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Montreal Mosaic

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When I started my career as an English language arts teacher, I had been a speaker of the language for barely a decade myself, and still had trouble with idioms or the use of correct prepositions in a sentence. I was, nevertheless, the bright-eyed, opinionated, naive young woman ready to teach English literature and composition to secondary four and five students, most of whom were barely half a decade younger than myself. Füsun ATALAY.jpg

I lacked the outward credibility or the wisdom implied by greying hair or wrinkles around the edges of my lips. To compensate, I was full of enthusiasm, energy, fervour of youth and the naiveté of professional innocence. I was determined to teach everything I knew to generations and generations of youngsters passing through my classroom doors. I'd be fair, I'd be just, I'd treat my students equally, and I’d fulfil all of their academic needs. In my naive eagerness to get on with the noble deed of educating young minds, I presumed that all of those young minds came from a background like my own.

That was the scope of cognisance of my audience. At the heels of that speculation followed the noble call that they be taught the perfect writing, spelling and punctuation; the command of compound, complex and compound-complex sentences in their expository, literary and argumentative essays; the understanding of underlying themes in Macbeth, Julius Caesar and King Lear; the use of symbolism, metaphor and imagery in Butler, Keats, Pratt and Moore.

This was my call in life, and I was trained and ready to answer it. Life seemed to be just as it should be then, but why shouldn't it to someone as naive as someone like me?

Now when I look back to those days as a young Turkish-Canadian who wasn't even aware of her own personal identity, I know there was one question I could not answer: Who am I?

This is a question that has daunted the many immigrant youth of my generation. I am a tail-end Baby Boomer, uprooted by my parents from my mother country, at the dawn of my adolescence: A period when one starts developing one's sense of identity and self-esteem. That's when blooming friendships begin to gel and stretch into a bonding future.
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I was uprooted from my friends, ways of life, and traditions, and replanted in a city where I did not speak either official language. Yet I was expected to continue my life and education as a regular student in a strange environment, picking up from where I left off in Turkey with my Turkish curriculum. Furthermore, my parents expected me to carry on their values, which were continually clashing with what I was being exposed to at school and a society very different from the one I'd known.

I overcame with hard work and determination the language barrier and pursued my childhood dream of teaching. The identity crisis, however, has not been easy to resolve. I was expected to marry within my faith and culture; I did not. I hoped that the union of two different backgrounds would give birth to a new, fresh identity I could call my own. Instead, my hopes backfired and created rifts between my parents and my family.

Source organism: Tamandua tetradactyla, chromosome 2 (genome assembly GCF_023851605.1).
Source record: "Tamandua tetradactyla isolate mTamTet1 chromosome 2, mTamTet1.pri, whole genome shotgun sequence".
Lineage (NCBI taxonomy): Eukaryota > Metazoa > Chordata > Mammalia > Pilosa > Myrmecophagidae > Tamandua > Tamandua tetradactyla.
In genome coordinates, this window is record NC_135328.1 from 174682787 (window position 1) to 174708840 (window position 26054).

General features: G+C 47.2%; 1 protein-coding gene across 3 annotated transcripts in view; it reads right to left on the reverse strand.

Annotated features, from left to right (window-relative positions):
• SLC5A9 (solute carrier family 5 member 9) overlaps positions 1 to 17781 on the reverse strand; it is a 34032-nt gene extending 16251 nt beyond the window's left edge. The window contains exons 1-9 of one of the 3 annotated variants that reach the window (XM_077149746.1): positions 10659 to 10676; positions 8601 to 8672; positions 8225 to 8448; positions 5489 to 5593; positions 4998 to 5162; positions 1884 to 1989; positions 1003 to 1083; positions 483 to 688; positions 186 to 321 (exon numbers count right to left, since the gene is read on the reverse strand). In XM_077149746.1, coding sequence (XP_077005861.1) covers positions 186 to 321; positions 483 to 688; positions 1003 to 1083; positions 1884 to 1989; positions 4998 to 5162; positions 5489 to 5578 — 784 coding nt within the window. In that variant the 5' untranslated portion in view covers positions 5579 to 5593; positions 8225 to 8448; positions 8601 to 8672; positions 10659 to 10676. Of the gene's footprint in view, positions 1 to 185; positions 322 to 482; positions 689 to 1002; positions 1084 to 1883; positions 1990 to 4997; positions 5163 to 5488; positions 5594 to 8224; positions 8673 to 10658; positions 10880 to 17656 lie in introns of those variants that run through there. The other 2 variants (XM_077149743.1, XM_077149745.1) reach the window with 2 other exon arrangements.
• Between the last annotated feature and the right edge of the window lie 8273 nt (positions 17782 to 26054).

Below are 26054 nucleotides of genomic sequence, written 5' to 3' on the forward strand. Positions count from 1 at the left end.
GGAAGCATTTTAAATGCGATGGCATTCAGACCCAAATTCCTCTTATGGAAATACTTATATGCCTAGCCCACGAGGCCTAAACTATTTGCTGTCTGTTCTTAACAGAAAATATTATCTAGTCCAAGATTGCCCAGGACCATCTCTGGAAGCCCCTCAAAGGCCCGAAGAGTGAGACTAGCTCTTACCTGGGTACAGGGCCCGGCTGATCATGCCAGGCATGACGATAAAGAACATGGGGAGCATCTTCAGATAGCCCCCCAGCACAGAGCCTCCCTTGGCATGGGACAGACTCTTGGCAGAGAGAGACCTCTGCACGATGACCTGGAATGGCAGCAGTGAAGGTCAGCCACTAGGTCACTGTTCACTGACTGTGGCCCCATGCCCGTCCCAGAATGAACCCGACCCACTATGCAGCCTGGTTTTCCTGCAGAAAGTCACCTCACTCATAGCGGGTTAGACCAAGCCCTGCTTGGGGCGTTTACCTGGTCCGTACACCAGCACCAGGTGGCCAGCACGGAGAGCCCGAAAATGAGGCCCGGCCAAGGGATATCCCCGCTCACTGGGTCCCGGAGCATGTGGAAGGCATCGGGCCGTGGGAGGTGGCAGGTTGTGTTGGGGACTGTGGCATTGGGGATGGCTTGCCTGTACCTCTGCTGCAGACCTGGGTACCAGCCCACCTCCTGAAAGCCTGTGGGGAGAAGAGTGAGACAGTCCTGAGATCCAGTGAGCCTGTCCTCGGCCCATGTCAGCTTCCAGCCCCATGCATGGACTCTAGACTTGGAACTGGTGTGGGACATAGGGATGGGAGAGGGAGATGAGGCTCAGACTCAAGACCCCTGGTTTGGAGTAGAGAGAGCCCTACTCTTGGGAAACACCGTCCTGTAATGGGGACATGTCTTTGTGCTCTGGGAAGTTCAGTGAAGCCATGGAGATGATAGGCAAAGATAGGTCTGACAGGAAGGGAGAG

I was a confident and good teacher, yet inside - a lost child – neither a Turk, nor a Canadian, but a young woman without a country or an identity I could call my own. I buried my head deeper in the sand, devoting myself to raising my son and daughter, and to teaching my students. In the process, I learned from hundreds of boys and girls from various ethnic backgrounds passing through my class room that what makes a good teacher is not only the knowledge she can impart, but the humanity she's willing to show and share with them.

For most of my life I felt like neither a complete Canadian, nor as a total Turk. My personal quest towards defining my identity has been slow and long, because I view life as a pilgrimage towards self-discovery. Thus, the path I travelled has been more important than the destination itself, because it allowed me to learn and grow from my personal experience so that I could reach out and hopefully share my own story.

Montréal is a city to love. I love its unique architecture, its English, French, Chinese, Italian, Haitian, Portuguese, Greek, West Indian, Vietnamese, European, multicultural character. I love that it is not as large and as spread out as Toronto, and is elegant with a flare of the European. We suffer harsh winters and much snow; but we make up for all that with festivals and follies because Montrealers have joie de vivre and the passion to celebrate life.

Fusun Atalay Book.jpgSince my family's immigration forty-five years ago, I am the only one who remained in Montréal. Perhaps I stayed because of my academic tenure, perhaps more so because of my deeply ingrained need, born out of an itinerant childhood, to release roots in a place I can call home. I was making up for all the years when I moved as a child because of my father's career, and therefore I felt as if I did not fit in anywhere.

In Turkey, I missed friendships that extended beyond two years. In Canada, I wasn't allowed the normal social life of a young girl because of my parent's strictness. I lived on the periphery of life: reluctant to get attached and painfully aware of the possibility of parting again.

Only when I understood why I chose a stationary life over the further adventure of travelling, and raised my son and daughter, releasing roots in a city they could call home, could I also find my own personal place. My journey has been slow and long, but now I know who I am, and I'm proud of it. It took me four decades to shout in joy: I am a Montrealer and I am proud of it!

Füsun Atalay's website